• Interview your past and current customers. What did they like about you? What didn’t they like? Why did some of them choose competitors over you?

Define your ideal clients

What size companies are you trying to reach? In what industries? What are their pain points? What is the company’s revenue?


Once you feel like you have a good idea of who your ideal client is, complete this sentence to develop your positioning statement, which is a single sentence that states what makes your company unique.

[Your business name], is the one, [shop, product, service, etc], that will appeal to, [target customer], because, [why are you so great?].

For example:

“The Creative Agency is the one full-service branding agency that appeals to startups and non-profits by providing the tools needed to build meaningful brands and equip passionate, purpose-driven companies and organizations for growth and global impact.”

This positioning statement can also be used as your elevator pitch, which will come in handy in the future.

If you are struggling to develop your positioning statement, take a step back and and consider key attributes you would like to have associated with your brand. Once you have taken time to condense the key ideas of your brand into a few words, a theme or two should become apparent, helping you narrow your focus and determine your key differentiators.

If you still feel stuck, take a break and come back to it. This is not a process that should be rushed. Your positioning statement will change over time — nothing is set in stone, so write down what first comes to mind and use that as a foundation as you continue crafting your statement.


It’s common to feel hesitant about getting too specific with your niche. It can feel like you are alienating entire segments of your potential audience and even a few current clients. Your positioning statement is simply a guide to consider when operating your business and determining which new clients to take on. You have the ability to make changes and adjust over time as needed. The most important thing to do is to simply pick a direction and start operating within that framework. Your first statement does not have to be the ‘right’ one. You will quickly determine what changes need to be made as you continue to operate your business and iterate as you go.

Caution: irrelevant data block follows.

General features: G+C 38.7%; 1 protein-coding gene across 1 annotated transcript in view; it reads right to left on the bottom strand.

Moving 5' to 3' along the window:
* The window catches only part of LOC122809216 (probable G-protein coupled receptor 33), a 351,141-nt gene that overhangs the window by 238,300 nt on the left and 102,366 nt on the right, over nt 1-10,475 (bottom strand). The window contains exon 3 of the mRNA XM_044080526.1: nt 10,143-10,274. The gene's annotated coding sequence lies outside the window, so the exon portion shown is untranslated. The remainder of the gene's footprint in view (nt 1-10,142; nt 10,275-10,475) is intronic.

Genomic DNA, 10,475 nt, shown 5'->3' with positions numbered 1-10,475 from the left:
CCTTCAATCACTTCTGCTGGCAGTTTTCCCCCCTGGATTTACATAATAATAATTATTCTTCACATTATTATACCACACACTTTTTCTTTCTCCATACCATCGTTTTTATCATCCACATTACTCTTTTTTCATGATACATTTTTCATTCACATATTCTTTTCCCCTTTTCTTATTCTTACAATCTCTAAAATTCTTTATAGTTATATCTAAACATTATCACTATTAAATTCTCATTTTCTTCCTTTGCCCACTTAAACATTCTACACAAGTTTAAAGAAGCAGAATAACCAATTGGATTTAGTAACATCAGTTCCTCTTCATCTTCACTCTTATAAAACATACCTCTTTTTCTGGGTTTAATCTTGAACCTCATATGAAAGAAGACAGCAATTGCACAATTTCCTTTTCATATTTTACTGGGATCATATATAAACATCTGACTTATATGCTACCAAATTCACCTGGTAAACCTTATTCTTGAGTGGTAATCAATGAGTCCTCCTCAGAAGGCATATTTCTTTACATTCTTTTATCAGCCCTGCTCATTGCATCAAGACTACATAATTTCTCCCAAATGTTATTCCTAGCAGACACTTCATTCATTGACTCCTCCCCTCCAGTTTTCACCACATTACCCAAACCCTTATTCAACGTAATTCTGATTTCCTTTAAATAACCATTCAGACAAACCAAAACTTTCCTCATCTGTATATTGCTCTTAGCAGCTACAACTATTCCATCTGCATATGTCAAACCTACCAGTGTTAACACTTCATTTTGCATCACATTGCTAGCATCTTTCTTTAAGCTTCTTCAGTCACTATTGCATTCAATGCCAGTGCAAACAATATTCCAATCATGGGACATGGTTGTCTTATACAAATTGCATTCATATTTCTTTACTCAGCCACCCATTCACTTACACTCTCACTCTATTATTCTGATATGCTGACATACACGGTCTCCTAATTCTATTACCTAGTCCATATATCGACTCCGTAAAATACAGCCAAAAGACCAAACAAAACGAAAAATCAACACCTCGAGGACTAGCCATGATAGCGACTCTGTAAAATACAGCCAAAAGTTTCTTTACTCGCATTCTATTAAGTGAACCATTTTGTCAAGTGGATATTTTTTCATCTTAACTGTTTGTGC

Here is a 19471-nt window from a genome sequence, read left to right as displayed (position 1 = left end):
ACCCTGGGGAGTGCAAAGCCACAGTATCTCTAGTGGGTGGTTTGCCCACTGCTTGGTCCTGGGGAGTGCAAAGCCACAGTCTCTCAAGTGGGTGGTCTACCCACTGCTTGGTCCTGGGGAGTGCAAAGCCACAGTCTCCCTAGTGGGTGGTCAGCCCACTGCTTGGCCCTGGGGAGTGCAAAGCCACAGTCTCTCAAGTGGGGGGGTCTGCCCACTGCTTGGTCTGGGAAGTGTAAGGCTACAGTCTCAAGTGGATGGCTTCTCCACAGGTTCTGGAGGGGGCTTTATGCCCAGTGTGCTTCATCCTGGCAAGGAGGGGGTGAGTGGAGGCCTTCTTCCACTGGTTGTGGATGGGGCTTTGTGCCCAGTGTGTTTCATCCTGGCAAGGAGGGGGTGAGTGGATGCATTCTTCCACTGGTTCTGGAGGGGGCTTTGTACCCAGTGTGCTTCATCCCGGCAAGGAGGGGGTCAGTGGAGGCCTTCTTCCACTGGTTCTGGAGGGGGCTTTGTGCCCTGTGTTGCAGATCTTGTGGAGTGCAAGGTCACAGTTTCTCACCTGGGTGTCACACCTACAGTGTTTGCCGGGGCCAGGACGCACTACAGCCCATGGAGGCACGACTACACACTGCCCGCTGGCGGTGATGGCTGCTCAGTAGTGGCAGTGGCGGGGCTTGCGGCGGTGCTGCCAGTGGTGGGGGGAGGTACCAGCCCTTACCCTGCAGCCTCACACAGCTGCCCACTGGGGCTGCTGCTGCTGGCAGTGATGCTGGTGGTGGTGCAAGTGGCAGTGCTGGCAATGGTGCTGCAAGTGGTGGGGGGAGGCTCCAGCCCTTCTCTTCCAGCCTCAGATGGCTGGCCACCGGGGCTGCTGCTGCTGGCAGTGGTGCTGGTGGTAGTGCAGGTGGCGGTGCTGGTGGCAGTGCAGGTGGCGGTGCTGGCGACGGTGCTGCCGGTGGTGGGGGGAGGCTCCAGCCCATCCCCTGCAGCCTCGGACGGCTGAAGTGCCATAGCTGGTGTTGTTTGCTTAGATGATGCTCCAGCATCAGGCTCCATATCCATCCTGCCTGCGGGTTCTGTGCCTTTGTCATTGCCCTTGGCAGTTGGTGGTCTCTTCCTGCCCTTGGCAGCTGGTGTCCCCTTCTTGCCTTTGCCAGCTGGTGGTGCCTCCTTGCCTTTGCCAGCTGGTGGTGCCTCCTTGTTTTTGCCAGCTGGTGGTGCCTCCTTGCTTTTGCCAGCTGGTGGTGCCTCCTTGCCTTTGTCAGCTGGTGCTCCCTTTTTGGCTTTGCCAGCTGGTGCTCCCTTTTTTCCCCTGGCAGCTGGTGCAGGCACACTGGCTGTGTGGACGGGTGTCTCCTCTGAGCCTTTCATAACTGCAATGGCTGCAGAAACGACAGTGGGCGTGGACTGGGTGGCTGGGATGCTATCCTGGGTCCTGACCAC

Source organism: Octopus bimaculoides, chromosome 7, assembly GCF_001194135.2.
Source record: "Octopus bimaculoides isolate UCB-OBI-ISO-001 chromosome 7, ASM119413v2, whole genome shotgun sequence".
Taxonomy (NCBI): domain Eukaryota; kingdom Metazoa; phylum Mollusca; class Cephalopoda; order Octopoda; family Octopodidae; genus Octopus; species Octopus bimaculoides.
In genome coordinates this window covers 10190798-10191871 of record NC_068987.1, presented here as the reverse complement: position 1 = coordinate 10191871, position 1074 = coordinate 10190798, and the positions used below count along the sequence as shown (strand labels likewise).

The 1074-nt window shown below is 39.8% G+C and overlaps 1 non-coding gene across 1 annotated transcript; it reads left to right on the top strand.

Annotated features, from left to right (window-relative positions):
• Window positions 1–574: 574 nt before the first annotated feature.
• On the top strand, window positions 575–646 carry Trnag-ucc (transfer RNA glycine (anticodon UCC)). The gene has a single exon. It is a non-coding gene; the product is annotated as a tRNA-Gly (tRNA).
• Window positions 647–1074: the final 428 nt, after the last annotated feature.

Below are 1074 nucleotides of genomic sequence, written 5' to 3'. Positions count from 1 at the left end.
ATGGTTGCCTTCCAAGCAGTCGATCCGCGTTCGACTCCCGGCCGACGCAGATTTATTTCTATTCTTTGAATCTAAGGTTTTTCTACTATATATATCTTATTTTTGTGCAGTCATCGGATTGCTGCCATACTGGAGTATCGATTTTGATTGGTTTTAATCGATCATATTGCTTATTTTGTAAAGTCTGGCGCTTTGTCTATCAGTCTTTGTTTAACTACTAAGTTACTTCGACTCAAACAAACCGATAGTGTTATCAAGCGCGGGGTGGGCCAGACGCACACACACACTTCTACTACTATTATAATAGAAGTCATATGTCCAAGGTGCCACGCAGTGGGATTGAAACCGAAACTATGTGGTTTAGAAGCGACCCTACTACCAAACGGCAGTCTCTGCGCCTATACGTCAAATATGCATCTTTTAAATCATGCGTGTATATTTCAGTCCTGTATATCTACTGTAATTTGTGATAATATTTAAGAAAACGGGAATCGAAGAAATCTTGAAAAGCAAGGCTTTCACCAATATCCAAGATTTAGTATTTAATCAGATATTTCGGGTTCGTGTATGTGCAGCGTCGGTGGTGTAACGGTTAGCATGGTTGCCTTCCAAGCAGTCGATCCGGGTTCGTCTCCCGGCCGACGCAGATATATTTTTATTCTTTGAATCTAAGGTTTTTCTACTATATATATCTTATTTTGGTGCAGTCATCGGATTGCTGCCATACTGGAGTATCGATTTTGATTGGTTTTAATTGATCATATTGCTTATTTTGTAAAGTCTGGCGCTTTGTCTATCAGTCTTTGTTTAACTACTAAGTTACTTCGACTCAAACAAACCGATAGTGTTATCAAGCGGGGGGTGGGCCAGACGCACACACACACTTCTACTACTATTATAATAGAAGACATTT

If you try to reach everyone, you will reach no one.

Your niche should be specific enough that it is memorable. It should filter out clients who would not be an ideal fit for you and should make those who do fit within that category excited to work with you, because to them, you will be seen as an expert in that specific field. 

More often than not, it is better to specialize than to generalize.

You can (and should) adjust as needed when narrowing your niche, but don’t overthink it and end up doing nothing at all. It is far better to choose the wrong niche than to not choose a niche. You can test and make adjustments as you go, but do this strategically, and give yourself time to start seeing results before you decide to make another change.

Here are a few examples of niche markets within the creative industry to help you get started:

  • Icon design
  • Liquor branding and package design
  • Web development for fitness businesses
  • Food photography
  • B2C eCommerce copywriting

Today, I want you to create your own positioning statement using the framework below:

[Your business name, is the one], [shop, product, service, etc], that will appeal to, [target customer], because, [why are you so great?].

Then, write down your specific niche.

What is your niche? Let me know in the comments below.


Want to learn more? Visit Benten’s freshly launched, six-part course, Attracting High-Quality Clients here.